SoftBank’s net sales increased by over 21 percent in the second quarter as the company saw handset sales and subscriber numbers increase.
The Japanese company reported Tuesday that net profit was ¥263 billion ($2.7 billion) in the quarter, up 122 percent from the same quarter a year earlier. The company had net sales of ¥881 billion in the quarter.
SoftBank adopted International Financial Reporting Standards (IFRS) from the second quarter, prompting it to consolidate the results of gaming company GungHo Online Entertainment and mobile communications service provider eAccess, in which it holds significant stakes.
The company’s domestic mobile communications business, which provides mobile communications services and sells mobile handsets, saw sales increase by 26.8 percent year on year to ¥662 billion.
SoftBank added 810,000 subscribers in its mobile business in the quarter, attracted by sales promotions or by the opportunity to buy Apple’s iPhone or specialized devices including the Mimamori phone, which is a handset with a security buzzer, or PhotoVision, a digital photo frame with telecommunications functionality. The company had over 33 million mobile subscribers at the end of the quarter.
The company’s Internet business also saw net sales up 18.9 percent year on year to ¥96 billion, with much of the growth coming from sponsored-search advertising. In fixed-line telecommunications, the third business for which SoftBank breaks out sales figures, net sales increased by 4.3 percent year on year to ¥133 billion, mainly as a result of making eAccess a subsidiary.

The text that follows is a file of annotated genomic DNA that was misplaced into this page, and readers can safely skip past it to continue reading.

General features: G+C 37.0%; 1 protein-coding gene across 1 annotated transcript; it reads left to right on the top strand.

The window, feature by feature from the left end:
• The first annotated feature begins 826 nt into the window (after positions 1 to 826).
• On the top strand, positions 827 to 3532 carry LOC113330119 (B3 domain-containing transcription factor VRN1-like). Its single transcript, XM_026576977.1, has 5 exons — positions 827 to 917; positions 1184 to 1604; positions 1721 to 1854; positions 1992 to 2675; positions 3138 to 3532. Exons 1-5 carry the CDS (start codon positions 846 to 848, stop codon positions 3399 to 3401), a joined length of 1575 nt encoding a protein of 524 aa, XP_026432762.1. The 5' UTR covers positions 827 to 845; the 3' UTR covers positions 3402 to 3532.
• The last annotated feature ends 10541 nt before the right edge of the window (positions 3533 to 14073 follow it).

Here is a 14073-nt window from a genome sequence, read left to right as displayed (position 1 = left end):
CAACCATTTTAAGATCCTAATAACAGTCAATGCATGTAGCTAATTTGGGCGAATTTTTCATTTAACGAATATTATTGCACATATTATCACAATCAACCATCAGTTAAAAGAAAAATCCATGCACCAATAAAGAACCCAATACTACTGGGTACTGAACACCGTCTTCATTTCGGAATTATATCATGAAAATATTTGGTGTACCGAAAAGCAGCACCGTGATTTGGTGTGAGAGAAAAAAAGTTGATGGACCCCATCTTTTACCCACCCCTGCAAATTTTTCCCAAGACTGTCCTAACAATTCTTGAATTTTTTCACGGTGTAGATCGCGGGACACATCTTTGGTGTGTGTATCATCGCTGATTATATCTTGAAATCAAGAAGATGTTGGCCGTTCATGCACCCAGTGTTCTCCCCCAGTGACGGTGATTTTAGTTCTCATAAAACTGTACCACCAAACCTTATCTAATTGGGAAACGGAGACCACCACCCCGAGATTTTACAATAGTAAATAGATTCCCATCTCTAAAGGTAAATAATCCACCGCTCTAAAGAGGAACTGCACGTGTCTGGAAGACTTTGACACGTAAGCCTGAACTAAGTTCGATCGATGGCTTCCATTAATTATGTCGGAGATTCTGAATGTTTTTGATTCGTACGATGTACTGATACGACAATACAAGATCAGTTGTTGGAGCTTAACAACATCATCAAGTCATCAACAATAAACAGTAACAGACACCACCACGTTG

SoftBank has forecast at least ¥1 trillion in operating income under IFRS in the current fiscal year ending March 31, 2014.
Earlier this month, SoftBank completed its acquisition of a 78 percent stake in U.S. operator Sprint for US$21.6 billion.
Sprint reported a second-quarter net loss of $1.6 billion on Tuesday, weighed down by the cost of shutting its Nextel wireless network. Revenue, at $8.8 billion, was almost flat in comparison to the same quarter last year. The company dropped “Nextel” from its corporate name just a few days after shutting down the network it acquired through its 2005 purchase of Nextel.